This Fit is a true EV. There are two groups of people in the planet. The first group hears this and says “Thank goodness. I won’t ever have to burn those horrible hydrocarbons again.” The second group says “Cool” and they never think about the car again because they just don’t care. Unlike the Accord PIH, they can’t own this car. They have long commutes, they go places that are more than 41 miles away, and they don’t want to worry about plugging in their car. Let’s just focus on group one.

A person considering the Fit EV should know that the gasoline powered Fit is a great car – for its class. I have driven the Fit quite a bit and know that for its target market, urban drivers, relatively free of the need to tow a pair of snowmobiles to the cabin tonight, the car is high quality, affordable in every way, and fun to drive around a city. The EV will likely be all these things and more. The Fit can go about 80 miles on a charge according to the EPA. While it operates it gets 118 mpge. That makes it one of the greenest, if not THE greenest, production car on Earth to drive.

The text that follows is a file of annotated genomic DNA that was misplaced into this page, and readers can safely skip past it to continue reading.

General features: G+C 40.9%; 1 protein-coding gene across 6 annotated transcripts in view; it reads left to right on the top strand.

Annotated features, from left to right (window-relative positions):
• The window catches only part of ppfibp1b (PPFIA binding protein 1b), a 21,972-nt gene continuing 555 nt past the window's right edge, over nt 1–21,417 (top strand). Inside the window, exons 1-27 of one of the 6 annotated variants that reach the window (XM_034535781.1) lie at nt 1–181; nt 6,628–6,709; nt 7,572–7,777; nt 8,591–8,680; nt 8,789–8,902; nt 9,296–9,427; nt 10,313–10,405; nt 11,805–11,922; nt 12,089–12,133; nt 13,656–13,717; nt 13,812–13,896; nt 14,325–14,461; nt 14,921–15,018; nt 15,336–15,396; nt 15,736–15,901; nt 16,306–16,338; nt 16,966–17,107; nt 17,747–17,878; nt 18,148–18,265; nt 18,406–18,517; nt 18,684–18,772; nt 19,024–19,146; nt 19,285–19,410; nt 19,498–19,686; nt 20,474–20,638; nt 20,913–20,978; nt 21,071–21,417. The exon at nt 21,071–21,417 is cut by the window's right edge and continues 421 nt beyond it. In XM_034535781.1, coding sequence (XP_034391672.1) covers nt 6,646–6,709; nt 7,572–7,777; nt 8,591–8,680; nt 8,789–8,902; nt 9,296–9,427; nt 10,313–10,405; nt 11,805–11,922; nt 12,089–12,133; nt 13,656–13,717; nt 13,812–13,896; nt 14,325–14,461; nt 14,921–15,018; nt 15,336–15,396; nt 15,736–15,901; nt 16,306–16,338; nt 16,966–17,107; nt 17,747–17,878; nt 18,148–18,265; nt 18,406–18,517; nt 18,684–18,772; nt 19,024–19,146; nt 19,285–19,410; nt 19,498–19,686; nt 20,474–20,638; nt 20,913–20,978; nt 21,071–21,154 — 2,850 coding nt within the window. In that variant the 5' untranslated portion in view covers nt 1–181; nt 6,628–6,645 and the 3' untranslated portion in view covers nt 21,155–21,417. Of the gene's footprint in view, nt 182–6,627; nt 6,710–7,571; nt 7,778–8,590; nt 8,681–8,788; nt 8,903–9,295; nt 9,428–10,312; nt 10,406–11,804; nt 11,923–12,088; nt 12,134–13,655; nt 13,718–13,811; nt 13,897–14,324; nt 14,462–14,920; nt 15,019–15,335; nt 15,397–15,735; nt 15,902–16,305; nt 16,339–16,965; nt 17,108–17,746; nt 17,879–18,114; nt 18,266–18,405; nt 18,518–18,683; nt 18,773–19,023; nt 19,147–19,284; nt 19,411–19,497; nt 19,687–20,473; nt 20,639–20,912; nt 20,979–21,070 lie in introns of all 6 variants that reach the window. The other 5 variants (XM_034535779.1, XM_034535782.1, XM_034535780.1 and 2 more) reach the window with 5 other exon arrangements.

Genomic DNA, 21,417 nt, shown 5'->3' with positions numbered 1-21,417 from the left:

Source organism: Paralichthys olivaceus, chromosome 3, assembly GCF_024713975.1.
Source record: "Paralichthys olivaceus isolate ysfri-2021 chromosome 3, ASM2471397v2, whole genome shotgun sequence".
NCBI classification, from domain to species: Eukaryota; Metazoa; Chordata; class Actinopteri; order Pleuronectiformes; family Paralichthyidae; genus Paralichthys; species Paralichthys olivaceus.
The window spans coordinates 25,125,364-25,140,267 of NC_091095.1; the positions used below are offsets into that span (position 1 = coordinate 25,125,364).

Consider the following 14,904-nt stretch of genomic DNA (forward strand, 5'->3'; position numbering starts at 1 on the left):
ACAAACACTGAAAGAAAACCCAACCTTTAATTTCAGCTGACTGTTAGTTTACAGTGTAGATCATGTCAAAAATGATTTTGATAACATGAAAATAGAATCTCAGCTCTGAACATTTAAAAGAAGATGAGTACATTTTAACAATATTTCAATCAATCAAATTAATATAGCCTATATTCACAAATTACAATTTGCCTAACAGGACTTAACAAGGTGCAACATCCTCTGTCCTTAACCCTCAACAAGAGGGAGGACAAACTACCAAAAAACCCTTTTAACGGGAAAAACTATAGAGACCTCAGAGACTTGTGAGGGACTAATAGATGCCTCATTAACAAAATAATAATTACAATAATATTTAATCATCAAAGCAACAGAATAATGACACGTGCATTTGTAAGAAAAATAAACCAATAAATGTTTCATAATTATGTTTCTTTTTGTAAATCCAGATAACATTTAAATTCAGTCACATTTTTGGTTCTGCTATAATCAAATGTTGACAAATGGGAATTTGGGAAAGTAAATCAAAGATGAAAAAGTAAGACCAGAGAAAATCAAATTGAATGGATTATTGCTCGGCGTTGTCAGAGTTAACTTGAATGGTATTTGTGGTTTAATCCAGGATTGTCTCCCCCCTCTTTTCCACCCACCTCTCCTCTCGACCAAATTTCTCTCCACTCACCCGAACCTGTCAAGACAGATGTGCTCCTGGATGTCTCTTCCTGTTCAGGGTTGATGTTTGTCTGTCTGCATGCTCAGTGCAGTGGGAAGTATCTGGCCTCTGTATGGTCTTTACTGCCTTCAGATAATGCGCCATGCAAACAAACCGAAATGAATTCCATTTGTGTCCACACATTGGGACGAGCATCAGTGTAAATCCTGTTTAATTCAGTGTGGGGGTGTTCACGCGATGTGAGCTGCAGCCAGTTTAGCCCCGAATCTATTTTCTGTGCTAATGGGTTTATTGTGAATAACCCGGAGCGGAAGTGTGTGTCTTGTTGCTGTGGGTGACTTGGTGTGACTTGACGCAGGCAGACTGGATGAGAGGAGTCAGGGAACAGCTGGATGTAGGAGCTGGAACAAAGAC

Plug-in versus Electric

We should say at this point that both of these cars are bi-coastal. Like all EVs, Honda is first launching them where the people who might be interested in them are concentrated. That means the two coasts. The rest of you folks in “fly-over” country will just have to wait a little longer to not buy these EVs.

Here is the question. For $1.33 more per day wouldn’t you rather have the Accord? It is just so much more car. Ask yourself which you would rather have your child belted into in an accident. And if you are already planning to mostly do city driving anyway, won’t 13 miles on electricity alone be enough for almost all of your trips? This match-up reveals to many the direction the automobile is headed. So many more people can live with the Accord PIH than can live with the Fit EV it seems apparent where the marketplace for green vehicles will mature to. Even if there is a great battery breakthrough (there are announcements every day), wouldn't that help the plug-in hybrid just as much?